Two PR professionals plan implementation of their campaign.

Key insights to implement PR plans

The most important consideration when implementing public relations and communication plans is to understand why and how the plans can be implemented effectively. Once those factors are understood and decisions made based on them, actions can be set in motion aiming to maximize the results. This is the first of the key insights to implement PR plans.

The implementation stage of your PR plan will need to outline the various communication methods or channels to the key stakeholders. It is important to identify measurable actions that each stakeholder group or sub-group needs to take to fulfill the selected goals.

For example, if the CEO wants to change the corporate culture, you should discuss first, before developing a communication plan, what observable and measurable behaviors will be different if people respect each other more or have more integrity, etc. Once the behaviors reflecting each desired cultural value are defined, the behaviors can be measured before and after the communication plan is implemented.

Third party actions may solve the problem first

Sometimes comms pros get carried away with the power of communication, believing that communication in itself is enough to solve most public relations problems. However, in reality, action is often needed in combination with communication. In fact, the PR role may first need to persuade others to act to solve the problem rather than engage in communication up front with affected parties. For instance, employees may be upset about a new workplace policy, which could potentially sour long-term employee attitudes, so the comms pro may advise management to change the policy. The same may apply to a product return policy that a retailer’s customers may perceive to be unfair.

Accordingly, a pragmatic first step in a public relations activity is to review the situation to determine whether any third party actions, such as those above, would be desirable to solve the problem either alone or in combination with communication. On the other hand, communication itself may be the solution.

Set measurable objectives

When you implement PR plans, you need to check that the communication activities support of your organization’s mission and strategies. Each communication activity should be based on an objective – either a process or a results objective – so that completing all the planned activities means that all the objectives have also been met. This should signify successful achievement of the plan.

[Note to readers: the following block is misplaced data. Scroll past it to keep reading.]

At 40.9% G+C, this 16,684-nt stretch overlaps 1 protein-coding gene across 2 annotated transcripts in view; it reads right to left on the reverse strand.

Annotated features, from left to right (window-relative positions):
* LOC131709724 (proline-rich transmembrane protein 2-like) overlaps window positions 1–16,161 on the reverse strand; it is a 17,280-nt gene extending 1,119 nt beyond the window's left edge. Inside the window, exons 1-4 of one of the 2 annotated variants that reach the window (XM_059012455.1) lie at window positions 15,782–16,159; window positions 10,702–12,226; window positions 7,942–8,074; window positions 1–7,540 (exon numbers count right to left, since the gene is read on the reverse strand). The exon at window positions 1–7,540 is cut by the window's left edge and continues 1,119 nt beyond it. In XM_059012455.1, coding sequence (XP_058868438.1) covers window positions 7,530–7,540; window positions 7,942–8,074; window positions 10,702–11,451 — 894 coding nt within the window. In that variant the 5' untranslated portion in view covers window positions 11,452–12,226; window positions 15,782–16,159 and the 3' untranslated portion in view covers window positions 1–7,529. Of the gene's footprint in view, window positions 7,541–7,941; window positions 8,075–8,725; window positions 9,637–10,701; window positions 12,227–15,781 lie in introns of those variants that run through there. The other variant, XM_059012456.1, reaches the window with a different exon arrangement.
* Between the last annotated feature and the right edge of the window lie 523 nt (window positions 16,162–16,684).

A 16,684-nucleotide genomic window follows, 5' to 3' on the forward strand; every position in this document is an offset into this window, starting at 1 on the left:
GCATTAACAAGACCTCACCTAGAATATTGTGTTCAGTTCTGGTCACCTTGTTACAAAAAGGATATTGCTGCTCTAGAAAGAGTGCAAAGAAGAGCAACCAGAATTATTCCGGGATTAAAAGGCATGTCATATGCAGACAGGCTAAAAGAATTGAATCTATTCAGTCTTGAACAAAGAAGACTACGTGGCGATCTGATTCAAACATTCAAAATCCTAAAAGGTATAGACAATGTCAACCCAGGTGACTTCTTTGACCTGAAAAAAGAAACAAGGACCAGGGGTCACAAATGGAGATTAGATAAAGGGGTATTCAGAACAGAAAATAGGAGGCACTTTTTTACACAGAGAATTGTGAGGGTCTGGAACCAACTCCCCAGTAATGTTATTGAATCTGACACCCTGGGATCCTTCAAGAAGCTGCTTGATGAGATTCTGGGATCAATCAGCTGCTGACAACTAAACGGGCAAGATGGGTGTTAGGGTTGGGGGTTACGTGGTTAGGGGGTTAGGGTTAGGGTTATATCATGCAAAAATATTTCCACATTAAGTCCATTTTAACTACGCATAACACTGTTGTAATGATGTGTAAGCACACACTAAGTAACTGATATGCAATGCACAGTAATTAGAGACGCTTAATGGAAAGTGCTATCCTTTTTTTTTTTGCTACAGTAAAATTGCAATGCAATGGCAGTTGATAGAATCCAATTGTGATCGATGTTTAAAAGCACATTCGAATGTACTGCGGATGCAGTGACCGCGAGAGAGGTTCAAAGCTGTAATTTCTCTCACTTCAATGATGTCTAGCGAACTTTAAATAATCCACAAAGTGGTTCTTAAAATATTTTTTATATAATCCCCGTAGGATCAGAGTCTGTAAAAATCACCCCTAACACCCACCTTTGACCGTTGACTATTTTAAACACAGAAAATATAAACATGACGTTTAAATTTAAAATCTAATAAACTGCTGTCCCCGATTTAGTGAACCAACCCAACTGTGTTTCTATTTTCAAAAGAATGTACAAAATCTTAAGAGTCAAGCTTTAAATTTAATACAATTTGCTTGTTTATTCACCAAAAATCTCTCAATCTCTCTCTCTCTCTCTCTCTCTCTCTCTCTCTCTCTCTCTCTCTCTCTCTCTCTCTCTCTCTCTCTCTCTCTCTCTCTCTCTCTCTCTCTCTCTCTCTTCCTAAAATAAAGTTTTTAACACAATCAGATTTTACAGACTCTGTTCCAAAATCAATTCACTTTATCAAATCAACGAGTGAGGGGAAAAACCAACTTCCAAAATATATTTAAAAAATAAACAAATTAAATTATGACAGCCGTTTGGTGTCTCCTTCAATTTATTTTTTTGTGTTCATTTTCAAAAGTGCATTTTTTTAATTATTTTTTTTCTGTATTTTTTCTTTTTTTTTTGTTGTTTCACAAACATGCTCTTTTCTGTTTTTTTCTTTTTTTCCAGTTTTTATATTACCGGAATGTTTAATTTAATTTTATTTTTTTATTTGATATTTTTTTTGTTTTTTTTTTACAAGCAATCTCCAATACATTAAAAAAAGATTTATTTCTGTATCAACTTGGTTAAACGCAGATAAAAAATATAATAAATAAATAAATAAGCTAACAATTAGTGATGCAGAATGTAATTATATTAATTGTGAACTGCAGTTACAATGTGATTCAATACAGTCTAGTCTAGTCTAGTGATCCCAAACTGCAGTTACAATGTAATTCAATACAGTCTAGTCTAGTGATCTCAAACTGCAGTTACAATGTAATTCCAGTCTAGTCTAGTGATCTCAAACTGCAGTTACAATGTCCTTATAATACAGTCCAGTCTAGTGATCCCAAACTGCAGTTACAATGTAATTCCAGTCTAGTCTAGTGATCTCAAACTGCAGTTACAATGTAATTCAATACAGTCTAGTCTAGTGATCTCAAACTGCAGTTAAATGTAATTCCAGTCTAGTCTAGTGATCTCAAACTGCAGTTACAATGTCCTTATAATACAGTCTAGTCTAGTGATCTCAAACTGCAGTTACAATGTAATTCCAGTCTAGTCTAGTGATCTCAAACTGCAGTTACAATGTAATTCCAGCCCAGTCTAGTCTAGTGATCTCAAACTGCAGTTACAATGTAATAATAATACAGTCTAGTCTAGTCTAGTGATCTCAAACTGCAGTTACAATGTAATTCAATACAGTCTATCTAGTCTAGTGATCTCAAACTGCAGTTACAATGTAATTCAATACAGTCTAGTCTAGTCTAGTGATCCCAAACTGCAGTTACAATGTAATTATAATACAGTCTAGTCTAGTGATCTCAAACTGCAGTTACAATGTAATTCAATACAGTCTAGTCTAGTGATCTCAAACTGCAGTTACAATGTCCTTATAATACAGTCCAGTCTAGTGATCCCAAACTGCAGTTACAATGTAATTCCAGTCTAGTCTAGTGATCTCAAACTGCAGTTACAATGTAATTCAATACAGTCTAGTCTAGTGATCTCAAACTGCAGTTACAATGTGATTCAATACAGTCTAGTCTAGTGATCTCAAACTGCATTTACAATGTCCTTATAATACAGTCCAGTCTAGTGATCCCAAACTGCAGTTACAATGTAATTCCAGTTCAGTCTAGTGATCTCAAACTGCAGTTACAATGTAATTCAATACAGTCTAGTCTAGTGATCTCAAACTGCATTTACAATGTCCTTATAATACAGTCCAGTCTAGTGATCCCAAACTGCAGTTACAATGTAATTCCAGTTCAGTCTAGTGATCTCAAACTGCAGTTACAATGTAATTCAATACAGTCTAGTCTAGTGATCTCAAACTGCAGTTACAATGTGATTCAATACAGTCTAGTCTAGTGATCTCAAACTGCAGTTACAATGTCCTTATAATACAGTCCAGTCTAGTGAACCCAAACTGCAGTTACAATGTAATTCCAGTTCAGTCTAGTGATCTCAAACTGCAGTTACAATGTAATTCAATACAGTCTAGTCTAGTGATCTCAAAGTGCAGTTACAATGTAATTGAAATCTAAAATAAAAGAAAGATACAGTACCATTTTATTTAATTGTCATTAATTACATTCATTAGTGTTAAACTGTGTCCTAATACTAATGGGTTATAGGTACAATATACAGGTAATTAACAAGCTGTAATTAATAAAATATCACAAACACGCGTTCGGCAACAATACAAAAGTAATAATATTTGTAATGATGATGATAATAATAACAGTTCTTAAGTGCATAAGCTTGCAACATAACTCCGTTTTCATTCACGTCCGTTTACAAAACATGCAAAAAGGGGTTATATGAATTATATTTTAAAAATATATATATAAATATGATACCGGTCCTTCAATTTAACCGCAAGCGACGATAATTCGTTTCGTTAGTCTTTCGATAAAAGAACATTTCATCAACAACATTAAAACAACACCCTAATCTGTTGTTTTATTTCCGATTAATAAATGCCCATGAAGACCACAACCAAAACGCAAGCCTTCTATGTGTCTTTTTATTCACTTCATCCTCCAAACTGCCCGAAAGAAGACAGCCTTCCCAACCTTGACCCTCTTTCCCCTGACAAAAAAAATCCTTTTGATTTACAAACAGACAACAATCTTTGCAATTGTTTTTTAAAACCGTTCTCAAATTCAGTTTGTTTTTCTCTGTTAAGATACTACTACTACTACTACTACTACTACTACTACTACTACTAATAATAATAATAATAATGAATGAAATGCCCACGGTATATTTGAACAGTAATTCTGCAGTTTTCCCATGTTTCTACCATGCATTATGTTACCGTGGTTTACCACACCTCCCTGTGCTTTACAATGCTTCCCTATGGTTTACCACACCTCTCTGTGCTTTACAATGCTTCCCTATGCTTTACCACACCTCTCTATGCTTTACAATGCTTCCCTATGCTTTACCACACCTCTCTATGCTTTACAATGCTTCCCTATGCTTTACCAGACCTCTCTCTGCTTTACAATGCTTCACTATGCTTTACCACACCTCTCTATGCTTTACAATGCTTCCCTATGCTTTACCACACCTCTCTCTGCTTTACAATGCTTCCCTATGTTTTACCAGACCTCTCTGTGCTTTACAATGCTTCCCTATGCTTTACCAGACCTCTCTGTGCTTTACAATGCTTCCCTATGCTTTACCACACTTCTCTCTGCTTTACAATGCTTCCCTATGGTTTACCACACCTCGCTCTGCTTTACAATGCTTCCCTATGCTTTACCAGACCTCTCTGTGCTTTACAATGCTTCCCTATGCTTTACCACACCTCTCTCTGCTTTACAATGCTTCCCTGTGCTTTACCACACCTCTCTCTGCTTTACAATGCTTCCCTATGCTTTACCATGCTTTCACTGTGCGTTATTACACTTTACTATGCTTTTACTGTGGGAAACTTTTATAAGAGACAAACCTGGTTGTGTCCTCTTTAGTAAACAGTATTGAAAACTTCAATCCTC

The results should be measured against the objectives, which should have been written in quantifiable terms to see how closely the actual result for each objective has matched the intended result. In total, all the component results contained in the plan should add up to successful achievement of the overarching results objectives so that the overall plan is achieved.

The communication techniques (also known as communication processes or tools) used to achieve objectives can be categorized into activities such as:

  • issues management
  • crisis communication
  • stakeholder communication
  • employee communication
  • change communication
  • safety communication
  • investor/financial relations
  • media relations – corporate and marketing publicity, social media activities
  • community relations
  • risk communication
  • event management
  • marketing communication
  • sponsorship activities.

The individual channels may be widely varied. In this era of electronic communication there are many more channels available to communicators than in the past, and research has shown that a combination of channels generally provides the most effective result. However, too often the communication method used is employed for its convenience to the sender rather than its effectiveness in changing the behavior of the stakeholders receiving the message.

Key insights for implementing PR plans

Hugh Mackay’s ‘Ten laws of human communication’

Australian social psychologist, researcher, and author of 19 books, Hugh Mackay, summarized some timeless principles in his ‘Ten laws of human communication’ in his book, Why don’t people listen? (Mackay, 1994, pp. 331–2). These fundamental principles of human behavior are valuable to keep in mind when shaping the planning and implementation of PR strategic plans, in interpersonal communication, and, indeed, in personal life. Although some time has passed since Mackay’s book was published, his insights into human behavior are valuable and timeless.

Many examples from real life show where groups have ignored these principles and been unsuccessful with their public communication. For example, aggressively telling people they are wrong on an issue only entrenches their existing views, eg, telling people they should not support Donald Trump won’t get you anywhere with them if they already believe the opposite. Another example is the way the principles advocated by Mackay can guide us in our communication with employees who fear retrenchment. In fact, you would benefit by posting these Mackay’s ‘Ten laws of human communication’ for reference in your office. His book is still available on Amazon Kindle. Mackay’s ‘laws’ are:

  1. It’s not what our message does to the listener, but what the listener does with our message, that determines our success as communicators.
  2. Listeners generally interpret messages in ways that make them feel comfortable and secure.
  3. When people’s attitudes are attacked head-on, they are likely to defend those attitudes and, in the process, to reinforce them.
  4. People pay most attention to messages that are relevant to their own circumstances and point of view.
  5. People who feel insecure in a relationship are unlikely to be good listeners.
  6. People are more likely to listen to us if we also listen to them.
  7. People are more likely to change in response to a combination of new experience and communication than in response to communication alone.